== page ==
the taste space

Sweet Chickpea Flour Pancakes with Quickie Raspberry Chia Jam

Posted in Breakfasts, Desserts, Mains (Vegetarian) by Janet M on July 22, 2014

Sweet Chickpea Flour Pancakes with Quickie Raspberry Chia Jam

I almost thought about making my blog vacation all about chickpea flour.  I have been experimenting with it a lot more and this was a fun venture into sweet pancakes.

I was drawn to Gena’s recipe because they were protein pancakes without protein powder. While I am no stranger to savoury chickpea flour pancakes (aka besan chilla), I liked how these were more traditional. Here, chickpea flour is combined with cashew flour and soy milk for a heartier base.

They did not fluff up like regular pancakes, but were good for a lazy weekend breakfast. I topped them with a quickie raspberry chia jam for a summer twist. Forget boiling the fruit as in my blueberry vanilla chia jam. I simply defrosted some frozen raspberries in the microwave, added some chia seeds and waited a few minutes. The jam was a nice sweet contrast when rolled inside the pancakes.

Sweet Chickpea Flour Pancakes with Quickie Raspberry Chia Jam

I am sharing this with Dead Easy Desserts.

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Brazilian Black Bean and Seitan Stew & Afro Vegan Review+Giveaway

Posted in Book Review, Mains (Vegetarian) by Janet M on July 1, 2014

Brazilian Black Bean Soup Afrovegan

You know Rob is a keeper when he doesn’t kill you when it is time to pack. And a) you have essentially doubled your cookbook collection while in Houston (although I limited myself to 10 books for my move) and Rob is now packing your heavy books; b) while you should be packing, instead you are cooking the last of the bits in the refrigerator, so I am still net loss worth for packing. And then there’s c) please don’t pack my cookbooks I still want to review!  Eventually I had to give in…. and help pack. And thankful that most books I receive to review come in electronic form.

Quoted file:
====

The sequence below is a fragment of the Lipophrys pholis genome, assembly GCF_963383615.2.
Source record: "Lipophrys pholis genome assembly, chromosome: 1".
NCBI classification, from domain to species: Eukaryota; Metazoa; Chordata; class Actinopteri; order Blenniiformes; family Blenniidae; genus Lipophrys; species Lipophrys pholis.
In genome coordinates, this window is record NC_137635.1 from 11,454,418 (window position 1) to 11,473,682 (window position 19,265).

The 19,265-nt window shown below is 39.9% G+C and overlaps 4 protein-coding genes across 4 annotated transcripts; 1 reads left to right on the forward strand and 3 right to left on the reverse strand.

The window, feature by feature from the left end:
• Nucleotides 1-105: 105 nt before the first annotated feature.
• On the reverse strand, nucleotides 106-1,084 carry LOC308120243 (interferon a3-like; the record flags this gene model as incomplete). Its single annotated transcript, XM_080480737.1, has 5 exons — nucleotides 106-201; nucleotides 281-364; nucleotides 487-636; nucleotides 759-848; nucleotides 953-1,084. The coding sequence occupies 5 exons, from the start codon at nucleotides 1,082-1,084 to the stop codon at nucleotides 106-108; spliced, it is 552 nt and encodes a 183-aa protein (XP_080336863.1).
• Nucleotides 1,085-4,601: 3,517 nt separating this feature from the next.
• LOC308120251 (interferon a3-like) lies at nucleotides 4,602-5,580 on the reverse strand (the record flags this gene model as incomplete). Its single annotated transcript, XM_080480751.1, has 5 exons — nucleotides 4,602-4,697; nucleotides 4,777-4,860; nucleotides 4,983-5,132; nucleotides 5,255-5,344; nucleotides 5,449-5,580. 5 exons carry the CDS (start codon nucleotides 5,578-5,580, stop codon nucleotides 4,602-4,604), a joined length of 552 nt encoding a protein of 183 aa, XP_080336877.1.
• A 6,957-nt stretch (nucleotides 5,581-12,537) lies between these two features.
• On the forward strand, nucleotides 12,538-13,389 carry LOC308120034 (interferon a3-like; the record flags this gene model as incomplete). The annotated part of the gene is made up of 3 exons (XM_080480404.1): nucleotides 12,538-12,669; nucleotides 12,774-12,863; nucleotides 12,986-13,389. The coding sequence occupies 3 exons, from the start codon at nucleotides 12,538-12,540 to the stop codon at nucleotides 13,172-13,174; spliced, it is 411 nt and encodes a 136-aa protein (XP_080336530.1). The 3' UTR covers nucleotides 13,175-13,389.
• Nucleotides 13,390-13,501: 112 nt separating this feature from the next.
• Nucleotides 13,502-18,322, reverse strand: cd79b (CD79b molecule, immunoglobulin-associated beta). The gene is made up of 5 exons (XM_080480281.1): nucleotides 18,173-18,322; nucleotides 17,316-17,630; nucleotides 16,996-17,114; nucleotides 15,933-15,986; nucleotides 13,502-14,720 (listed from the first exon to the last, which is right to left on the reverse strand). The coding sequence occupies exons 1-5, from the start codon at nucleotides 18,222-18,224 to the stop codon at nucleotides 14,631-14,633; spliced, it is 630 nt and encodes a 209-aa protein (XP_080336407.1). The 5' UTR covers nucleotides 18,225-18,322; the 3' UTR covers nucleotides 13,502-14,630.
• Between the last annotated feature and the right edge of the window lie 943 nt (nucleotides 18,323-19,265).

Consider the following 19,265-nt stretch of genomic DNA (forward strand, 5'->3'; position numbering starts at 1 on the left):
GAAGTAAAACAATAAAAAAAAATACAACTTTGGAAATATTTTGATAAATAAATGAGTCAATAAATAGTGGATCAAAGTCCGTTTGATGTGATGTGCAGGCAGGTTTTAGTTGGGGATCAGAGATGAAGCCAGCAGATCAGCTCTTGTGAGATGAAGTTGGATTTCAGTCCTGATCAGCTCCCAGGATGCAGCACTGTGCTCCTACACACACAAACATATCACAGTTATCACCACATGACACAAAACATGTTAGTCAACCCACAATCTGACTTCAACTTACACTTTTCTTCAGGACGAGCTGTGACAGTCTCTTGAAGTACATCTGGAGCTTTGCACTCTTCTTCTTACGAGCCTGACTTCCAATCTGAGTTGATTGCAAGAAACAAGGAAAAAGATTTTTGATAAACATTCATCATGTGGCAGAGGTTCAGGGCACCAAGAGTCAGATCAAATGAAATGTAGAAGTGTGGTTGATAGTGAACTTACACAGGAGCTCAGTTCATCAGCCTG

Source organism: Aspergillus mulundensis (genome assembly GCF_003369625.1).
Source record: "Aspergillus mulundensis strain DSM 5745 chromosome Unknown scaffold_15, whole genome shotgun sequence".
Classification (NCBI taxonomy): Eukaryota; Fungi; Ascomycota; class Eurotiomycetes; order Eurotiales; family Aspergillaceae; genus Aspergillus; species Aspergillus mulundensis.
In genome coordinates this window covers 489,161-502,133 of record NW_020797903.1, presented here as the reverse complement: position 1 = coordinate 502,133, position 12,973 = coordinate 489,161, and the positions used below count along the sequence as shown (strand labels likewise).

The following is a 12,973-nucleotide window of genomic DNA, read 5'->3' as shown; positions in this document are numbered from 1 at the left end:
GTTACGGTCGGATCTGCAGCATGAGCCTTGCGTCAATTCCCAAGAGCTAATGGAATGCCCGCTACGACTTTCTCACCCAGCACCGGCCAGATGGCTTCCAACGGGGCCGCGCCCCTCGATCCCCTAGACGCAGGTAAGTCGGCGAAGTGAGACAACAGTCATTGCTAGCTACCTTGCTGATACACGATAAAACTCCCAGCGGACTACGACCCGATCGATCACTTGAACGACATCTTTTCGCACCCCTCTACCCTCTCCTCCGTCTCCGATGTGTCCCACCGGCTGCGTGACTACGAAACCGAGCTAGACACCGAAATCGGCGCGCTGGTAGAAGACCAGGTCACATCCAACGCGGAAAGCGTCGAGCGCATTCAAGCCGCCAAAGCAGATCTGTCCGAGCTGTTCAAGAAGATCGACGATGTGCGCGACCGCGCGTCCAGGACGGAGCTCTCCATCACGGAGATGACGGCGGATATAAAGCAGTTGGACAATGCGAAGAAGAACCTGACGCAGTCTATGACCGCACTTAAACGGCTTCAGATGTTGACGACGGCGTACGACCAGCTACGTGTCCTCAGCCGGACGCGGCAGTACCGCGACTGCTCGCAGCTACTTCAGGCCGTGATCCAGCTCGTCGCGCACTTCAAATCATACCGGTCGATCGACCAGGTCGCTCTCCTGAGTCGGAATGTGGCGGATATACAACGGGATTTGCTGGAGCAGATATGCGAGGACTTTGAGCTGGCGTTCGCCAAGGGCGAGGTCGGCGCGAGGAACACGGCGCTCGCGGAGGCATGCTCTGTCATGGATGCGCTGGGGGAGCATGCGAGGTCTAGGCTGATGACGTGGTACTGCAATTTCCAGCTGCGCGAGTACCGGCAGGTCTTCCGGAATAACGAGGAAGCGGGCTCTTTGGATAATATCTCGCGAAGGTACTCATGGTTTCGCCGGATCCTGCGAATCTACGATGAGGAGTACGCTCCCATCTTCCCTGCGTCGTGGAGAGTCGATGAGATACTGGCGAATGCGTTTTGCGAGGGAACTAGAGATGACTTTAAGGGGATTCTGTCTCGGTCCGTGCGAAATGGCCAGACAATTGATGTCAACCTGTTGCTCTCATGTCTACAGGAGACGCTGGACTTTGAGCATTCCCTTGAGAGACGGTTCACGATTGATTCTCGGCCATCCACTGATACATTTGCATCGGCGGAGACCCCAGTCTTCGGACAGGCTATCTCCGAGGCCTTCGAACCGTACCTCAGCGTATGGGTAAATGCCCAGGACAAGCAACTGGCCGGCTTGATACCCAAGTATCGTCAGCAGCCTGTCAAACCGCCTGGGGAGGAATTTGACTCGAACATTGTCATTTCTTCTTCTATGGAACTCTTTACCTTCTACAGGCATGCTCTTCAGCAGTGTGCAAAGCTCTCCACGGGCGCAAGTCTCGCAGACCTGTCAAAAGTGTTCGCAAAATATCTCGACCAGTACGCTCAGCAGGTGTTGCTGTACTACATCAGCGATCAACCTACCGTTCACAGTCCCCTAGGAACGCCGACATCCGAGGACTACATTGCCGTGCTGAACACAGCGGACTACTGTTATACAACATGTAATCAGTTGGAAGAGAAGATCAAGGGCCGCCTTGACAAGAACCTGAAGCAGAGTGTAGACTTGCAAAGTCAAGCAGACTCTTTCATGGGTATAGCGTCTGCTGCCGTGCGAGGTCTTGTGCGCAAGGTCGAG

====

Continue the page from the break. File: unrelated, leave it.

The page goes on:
Especially after making my own e-cookbook, I have grown to appreciate digital books. They have their pros and cons. They are easier to search, but not as fun to read. I miss the ability to curl the pages and find new random recipes. Although they are definitely easier to move. They also allow me to write posts in the airport.

Brazilian Black Bean Soup Afrovegan

Afro Vegan is Terry Bryant’s new cookbook. A lover of good food, he has managed to fuse soul comfort food with gourmet twists. His muses vary from Caribbean soul cuisine, Southern US down home cooking and African menus. Pecan cornbread with dukkah? Sweet plantain and Fresh Corn Cakes? Peanut Pumpkin Fritters? Jamaican Patties Stuffed with Maque Choux? Spinach Peanut Sauce? Trust me, it all sounded good to me, I was sad I haven’t had enough time to explore it.

Brazilian Black Bean Soup Afrovegan